Boaters will not be left adrift as NOAA privatizes printing of nautical charts
A note from Coast Survey…
Headline writers are in their glory! Creative wordplay makes great copy, and we appreciate all the attention garnered by our October 21 announcement about the end of lithographic nautical charts. We need to take a moment, however, to point out an important fact: the public will still be able to purchase official NOAA paper nautical charts, even after the government stops printing them.
“NOAA tosses sailors in digital seas.” “Stop the presses: no more nautical charts.” “Agency goes off the map.” “Paper charts go the way of sextant in digital age.” Headline writers around the world are using their best stuff. Fortunately, the hundreds of articles resulting from our press release, NOAA Announces End of Traditional Paper Nautical Charts, are mostly correct. Unfortunately, some miss the announcement’s very first line: NOAA-certified Print-on-Demand partners will continue to sell up-to-date paper nautical charts.
Let’s summarize again, for those who may have missed the original announcement. On April 13, 2014, the federal government will stop lithographic printing of NOAA’s nautical charts. It is the end of the 150-year heritage of a traditional printing process. It is not the end of paper nautical charts, however, as Coast Survey will continue to update our Print-on-Demand (POD) paper nautical charts weekly, to add all of the latest critical chart corrections. The public can purchase paper POD nautical charts at their convenience. Professional mariners can use the POD charts to meet their chart carriage requirements.
Additionally, Coast Survey is offering almost all of NOAA’s thousand nautical charts as PDF nautical charts, for free download. The site got over a million hits in the first seven days after we announced their availability.
While the PDF nautical charts are immensely popular, we expect that serious mariners will opt for professionally printed and time-certified POD charts that meet chart carriage requirements. There are currently two NOAA-certified POD providers (OceanGrafix and East View Geospatial) and, in the last couple of weeks, we’ve had a dozen more companies indicate their interest in becoming a POD provider. With government printing of lithographic charts continuing until mid-April, we have ample time to bring the printing privatization program to a higher level. (Here is the FedBizOpp that has been available since 2008. We expect to announce a new FedBizOpp soon.)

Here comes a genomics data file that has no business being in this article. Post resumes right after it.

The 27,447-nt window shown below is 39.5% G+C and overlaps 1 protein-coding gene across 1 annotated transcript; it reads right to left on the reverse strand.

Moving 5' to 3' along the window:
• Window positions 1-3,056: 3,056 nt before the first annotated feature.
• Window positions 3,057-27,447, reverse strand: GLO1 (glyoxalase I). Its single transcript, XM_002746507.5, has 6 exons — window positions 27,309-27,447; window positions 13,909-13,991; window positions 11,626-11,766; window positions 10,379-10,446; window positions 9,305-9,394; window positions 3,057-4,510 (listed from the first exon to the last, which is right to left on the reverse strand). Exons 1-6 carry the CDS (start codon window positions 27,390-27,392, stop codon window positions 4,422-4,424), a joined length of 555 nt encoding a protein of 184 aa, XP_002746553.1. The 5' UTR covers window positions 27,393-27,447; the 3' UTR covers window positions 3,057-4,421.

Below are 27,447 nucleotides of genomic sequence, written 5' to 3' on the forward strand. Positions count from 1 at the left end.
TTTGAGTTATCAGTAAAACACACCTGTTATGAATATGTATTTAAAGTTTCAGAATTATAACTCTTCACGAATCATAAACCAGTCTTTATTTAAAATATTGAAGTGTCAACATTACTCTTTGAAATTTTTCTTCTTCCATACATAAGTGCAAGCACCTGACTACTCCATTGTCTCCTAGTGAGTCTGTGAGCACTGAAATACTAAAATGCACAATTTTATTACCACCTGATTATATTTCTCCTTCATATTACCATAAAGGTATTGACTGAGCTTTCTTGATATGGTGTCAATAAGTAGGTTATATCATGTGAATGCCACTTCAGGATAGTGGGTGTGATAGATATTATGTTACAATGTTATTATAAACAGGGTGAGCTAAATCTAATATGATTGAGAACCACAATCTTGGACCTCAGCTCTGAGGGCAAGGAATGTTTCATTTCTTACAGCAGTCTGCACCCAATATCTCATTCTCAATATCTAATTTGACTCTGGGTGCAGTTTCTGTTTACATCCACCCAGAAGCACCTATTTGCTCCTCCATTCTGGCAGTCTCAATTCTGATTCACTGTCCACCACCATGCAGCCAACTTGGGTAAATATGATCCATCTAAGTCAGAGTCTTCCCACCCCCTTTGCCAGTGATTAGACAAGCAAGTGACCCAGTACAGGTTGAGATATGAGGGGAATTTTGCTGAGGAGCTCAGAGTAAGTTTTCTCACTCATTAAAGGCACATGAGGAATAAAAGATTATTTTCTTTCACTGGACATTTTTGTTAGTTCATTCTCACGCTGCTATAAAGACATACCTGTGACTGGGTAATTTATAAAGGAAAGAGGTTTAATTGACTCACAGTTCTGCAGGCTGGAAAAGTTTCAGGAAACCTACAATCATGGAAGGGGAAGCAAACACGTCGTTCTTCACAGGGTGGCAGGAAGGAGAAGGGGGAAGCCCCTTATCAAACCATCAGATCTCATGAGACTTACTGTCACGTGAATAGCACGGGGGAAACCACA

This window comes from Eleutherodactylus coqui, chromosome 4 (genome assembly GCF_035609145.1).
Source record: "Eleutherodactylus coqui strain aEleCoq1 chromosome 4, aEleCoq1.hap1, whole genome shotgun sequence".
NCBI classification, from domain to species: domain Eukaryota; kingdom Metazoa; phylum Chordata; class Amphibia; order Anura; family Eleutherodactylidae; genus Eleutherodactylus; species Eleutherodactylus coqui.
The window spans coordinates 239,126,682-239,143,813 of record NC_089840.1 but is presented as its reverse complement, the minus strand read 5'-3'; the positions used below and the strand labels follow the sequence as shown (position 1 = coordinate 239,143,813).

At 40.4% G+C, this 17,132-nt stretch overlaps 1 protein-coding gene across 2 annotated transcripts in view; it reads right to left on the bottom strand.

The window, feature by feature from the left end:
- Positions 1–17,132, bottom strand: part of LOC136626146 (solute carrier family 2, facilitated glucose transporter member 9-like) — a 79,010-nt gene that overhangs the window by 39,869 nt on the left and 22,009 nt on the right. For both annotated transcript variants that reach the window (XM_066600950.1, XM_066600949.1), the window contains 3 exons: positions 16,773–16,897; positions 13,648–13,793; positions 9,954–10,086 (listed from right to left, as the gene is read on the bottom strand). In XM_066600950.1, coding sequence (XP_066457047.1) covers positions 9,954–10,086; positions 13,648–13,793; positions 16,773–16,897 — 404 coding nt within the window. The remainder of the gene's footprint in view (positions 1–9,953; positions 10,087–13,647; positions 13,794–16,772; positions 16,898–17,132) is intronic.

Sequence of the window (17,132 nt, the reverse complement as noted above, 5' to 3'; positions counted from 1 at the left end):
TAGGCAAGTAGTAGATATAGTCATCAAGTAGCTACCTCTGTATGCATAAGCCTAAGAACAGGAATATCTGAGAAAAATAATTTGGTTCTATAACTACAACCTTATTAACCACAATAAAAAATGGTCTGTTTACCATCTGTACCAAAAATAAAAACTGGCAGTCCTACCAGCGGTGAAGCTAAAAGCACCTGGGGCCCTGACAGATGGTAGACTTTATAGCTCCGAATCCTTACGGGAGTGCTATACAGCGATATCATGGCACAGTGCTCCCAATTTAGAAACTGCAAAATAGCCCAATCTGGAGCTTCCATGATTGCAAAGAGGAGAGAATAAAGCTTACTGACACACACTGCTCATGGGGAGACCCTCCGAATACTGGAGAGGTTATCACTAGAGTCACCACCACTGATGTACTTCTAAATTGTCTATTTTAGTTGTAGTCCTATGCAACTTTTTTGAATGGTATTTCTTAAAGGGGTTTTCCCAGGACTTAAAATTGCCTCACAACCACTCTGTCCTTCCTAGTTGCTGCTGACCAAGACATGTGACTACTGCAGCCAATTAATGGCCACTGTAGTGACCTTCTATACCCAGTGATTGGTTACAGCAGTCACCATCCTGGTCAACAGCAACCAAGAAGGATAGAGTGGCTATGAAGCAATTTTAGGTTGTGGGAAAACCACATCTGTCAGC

Coast Survey’s decision to privatize printing and sales of paper nautical charts, while continuing to maintain and update the suite of over a thousand NOAA charts, was made after a decade of experience with print-on-demand technology and service. Beginning in 1999, private companies have been able to become NOAA-certified POD chart providers, and there has been a measurable uptick in interest as Coast Survey undertakes greater privatization efforts. Entrepreneurs understand that sales growth is promising, since most non-government customers have switched to POD for printed charts. We expect to see increasing product differentiation, with optional value-added features, in the coming months.
So, to summarize, even though the government will stop printing lithographic nautical charts, the public can still purchase and use NOAA-certified paper charts. Boaters will not be up a creek without a paddle… or without a chart.
For more information, see our Frequently Asked Questions.
NOAA Office of Coast Survey is the nation’s nautical chartmaker. Originally formed by President Thomas Jefferson in 1807, Coast Survey updates charts, surveys the coastal seafloor, responds to maritime emergencies, and searches for underwater obstructions that pose a danger to navigation.
November 12, 2013